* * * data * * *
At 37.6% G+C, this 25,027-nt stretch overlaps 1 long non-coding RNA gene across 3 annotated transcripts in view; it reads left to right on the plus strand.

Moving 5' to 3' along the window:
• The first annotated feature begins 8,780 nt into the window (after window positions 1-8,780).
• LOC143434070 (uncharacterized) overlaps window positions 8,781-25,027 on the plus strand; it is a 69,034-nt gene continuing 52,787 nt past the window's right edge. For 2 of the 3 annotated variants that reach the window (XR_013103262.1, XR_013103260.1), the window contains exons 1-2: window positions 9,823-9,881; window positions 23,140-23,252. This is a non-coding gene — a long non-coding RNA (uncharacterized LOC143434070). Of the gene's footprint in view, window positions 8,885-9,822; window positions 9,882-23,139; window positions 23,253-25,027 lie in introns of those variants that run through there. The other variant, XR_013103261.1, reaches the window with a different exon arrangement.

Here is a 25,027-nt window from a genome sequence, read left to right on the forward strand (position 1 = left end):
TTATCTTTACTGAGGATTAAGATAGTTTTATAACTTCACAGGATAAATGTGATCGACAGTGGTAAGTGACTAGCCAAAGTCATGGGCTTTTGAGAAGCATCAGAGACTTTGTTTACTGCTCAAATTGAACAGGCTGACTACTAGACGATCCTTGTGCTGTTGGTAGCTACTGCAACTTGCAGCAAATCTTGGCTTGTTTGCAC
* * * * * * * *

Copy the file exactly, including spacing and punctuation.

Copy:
At 37.6% G+C, this 25,027-nt stretch overlaps 1 long non-coding RNA gene across 3 annotated transcripts in view; it reads left to right on the plus strand.

Moving 5' to 3' along the window:
• The first annotated feature begins 8,780 nt into the window (after window positions 1-8,780).
• LOC143434070 (uncharacterized) overlaps window positions 8,781-25,027 on the plus strand; it is a 69,034-nt gene continuing 52,787 nt past the window's right edge. For 2 of the 3 annotated variants that reach the window (XR_013103262.1, XR_013103260.1), the window contains exons 1-2: window positions 9,823-9,881; window positions 23,140-23,252. This is a non-coding gene — a long non-coding RNA (uncharacterized LOC143434070). Of the gene's footprint in view, window positions 8,885-9,822; window positions 9,882-23,139; window positions 23,253-25,027 lie in introns of those variants that run through there. The other variant, XR_013103261.1, reaches the window with a different exon arrangement.

Here is a 25,027-nt window from a genome sequence, read left to right on the forward strand (position 1 = left end):
TTATCTTTACTGAGGATTAAGATAGTTTTATAACTTCACAGGATAAATGTGATCGACAGTGGTAAGTGACTAGCCAAAGTCATGGGCTTTTGAGAAGCATCAGAGACTTTGTTTACTGCTCAAATTGAACAGGCTGACTACTAGACGATCCTTGTGCTGTTGGTAGCTACTGCAACTTGCAGCAAATCTTGGCTTGTTTGCAC